Connect with us

Banking

APAC Banks to Face Portfolio Valuation Losses As Yields Rise

The latest data suggest that Fitch-rated banks in Hong Kong, India, Indonesia, Malaysia and Taiwan have the largest AFS securities portfolios, and display particular sensitivity to changes in yields.

Published

on

Fitch Ratings-Hong Kong/Singapore-21 March 2021: A rise in yields for long-dated sovereign bonds will result in near-term losses for Asia-Pacific (APAC) banks as they recognise valuation changes on their available-for-sale (AFS) bond portfolios, but the capital impact should be manageable for most rated banks, says Fitch Ratings.

Correlation between banks’ valuations of AFS securities and changes in domestic yields has historically been strong in some APAC markets, as gains and losses are marked to market in the quarter they occur.

The latest data suggest that Fitch-rated banks in Hong Kong, India, Indonesia, Malaysia and Taiwan have the largest AFS securities portfolios, and display particular sensitivity to changes in yields.

In Indonesia and Malaysia, for example, AFS revaluation losses were equivalent to 10%-15% of operating income when yields rose by 50bp or more, resulting in a correlation coefficient of nearly -90% during 2012-2016.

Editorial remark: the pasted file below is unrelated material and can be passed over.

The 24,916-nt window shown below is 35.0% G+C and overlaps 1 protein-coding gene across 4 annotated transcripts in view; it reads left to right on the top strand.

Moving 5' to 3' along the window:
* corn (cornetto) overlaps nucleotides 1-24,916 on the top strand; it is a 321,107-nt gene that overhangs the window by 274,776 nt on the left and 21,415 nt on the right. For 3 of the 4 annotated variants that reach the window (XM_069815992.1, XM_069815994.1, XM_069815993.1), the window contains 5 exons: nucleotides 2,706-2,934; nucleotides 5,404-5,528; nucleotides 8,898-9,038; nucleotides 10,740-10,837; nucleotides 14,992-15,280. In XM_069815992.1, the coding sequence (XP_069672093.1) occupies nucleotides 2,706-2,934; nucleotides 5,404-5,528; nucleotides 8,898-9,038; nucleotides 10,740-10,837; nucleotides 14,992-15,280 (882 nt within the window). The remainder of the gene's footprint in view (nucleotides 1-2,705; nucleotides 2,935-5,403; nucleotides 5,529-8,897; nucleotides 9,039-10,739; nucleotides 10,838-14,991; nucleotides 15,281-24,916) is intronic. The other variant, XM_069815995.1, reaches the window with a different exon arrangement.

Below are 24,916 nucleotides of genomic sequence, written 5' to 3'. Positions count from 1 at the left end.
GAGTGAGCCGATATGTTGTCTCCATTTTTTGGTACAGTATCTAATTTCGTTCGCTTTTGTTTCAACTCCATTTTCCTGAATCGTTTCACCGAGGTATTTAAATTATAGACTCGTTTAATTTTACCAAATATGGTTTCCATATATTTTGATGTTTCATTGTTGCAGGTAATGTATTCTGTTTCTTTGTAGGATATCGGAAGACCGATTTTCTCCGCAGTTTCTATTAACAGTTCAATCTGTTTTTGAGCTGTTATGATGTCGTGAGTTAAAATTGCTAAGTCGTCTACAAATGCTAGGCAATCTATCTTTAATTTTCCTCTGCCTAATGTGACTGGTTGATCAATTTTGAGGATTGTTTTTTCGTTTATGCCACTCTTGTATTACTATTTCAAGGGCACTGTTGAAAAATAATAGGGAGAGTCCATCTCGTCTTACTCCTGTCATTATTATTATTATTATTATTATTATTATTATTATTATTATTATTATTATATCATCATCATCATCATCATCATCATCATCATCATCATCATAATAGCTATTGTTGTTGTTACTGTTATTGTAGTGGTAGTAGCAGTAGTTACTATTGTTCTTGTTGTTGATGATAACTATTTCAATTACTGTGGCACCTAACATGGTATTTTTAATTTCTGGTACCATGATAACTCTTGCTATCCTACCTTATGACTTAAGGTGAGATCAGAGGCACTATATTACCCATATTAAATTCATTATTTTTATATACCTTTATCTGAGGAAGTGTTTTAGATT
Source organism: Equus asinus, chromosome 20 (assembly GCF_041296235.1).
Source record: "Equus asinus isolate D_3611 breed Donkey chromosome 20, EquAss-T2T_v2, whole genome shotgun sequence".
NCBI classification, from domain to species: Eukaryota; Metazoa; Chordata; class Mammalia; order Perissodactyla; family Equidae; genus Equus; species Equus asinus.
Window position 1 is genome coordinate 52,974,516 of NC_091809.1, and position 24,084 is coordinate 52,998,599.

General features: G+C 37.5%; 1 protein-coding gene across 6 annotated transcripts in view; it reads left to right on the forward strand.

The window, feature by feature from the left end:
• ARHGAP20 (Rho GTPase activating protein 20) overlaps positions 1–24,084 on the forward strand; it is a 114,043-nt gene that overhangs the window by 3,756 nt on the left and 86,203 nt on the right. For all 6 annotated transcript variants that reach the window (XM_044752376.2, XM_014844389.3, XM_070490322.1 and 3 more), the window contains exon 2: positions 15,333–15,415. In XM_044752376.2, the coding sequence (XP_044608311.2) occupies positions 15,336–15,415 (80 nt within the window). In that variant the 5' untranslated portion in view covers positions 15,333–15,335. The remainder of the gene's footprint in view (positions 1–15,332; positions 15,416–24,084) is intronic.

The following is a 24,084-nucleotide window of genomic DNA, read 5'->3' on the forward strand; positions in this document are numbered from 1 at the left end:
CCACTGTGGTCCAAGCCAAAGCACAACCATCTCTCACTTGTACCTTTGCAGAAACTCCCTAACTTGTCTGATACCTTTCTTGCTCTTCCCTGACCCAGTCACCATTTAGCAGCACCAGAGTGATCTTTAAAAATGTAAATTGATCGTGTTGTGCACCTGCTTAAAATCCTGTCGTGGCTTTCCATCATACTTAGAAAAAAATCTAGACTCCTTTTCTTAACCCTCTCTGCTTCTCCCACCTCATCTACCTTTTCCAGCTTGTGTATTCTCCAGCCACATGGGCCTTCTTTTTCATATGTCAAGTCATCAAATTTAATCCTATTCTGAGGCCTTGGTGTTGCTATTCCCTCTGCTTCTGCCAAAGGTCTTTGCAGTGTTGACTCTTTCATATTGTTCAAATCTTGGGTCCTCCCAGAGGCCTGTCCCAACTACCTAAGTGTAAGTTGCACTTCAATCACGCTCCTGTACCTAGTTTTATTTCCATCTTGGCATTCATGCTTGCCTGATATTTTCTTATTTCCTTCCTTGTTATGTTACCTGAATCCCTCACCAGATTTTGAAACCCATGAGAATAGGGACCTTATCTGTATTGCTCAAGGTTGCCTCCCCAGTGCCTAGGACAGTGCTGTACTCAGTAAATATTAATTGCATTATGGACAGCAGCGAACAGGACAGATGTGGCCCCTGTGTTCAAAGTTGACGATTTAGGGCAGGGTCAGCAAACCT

Related Fitch Ratings Content: Impact of Rising Yields on APAC Banks

Read More

Banking

Fitch Affirms Thailand’s rating at ‘BBB+’ with a Stable Outlook

Fitch forecasts Thailand’s tourism-dependent economy will recover only modestly, by 1.8% in 2021 after a sharp 6.1% contraction in 2020.

Published

on

Don Mueang Bangkok domestic airport
Empty seats tagged with social distancing await passengers in Don Mueang Bangkok domestic airport

Fitch Ratings has affirmed Thailand’s Long-Term Foreign-Currency Issuer Default Rating (IDR) at ‘BBB+’ with a Stable Outlook.

(more…)
Continue Reading

Economics

China’s new three-child policy highlights risks of aging across emerging Asia

Thailand’s (Baa1 stable) total dependency ratio is set to jump nine percentage points to 51% by 2030 – a faster increase than China’s – which will pressure public and private savings through higher taxes and social spending, reducing innovation and productivity gains.

Published

on

Street vendor in Bangkok

Population aging in China (A1 stable) and other emerging markets in Asia will hurt economic growth, competitiveness and fiscal revenue, unless productivity gains accelerate, according to a new report by Moody’s Investors Service.

(more…)
Continue Reading
Wise

Most Viewed

Subscribe via Email

Enter your email address to subscribe and receive notifications of new posts by email.

Join 14,105 other subscribers

Recent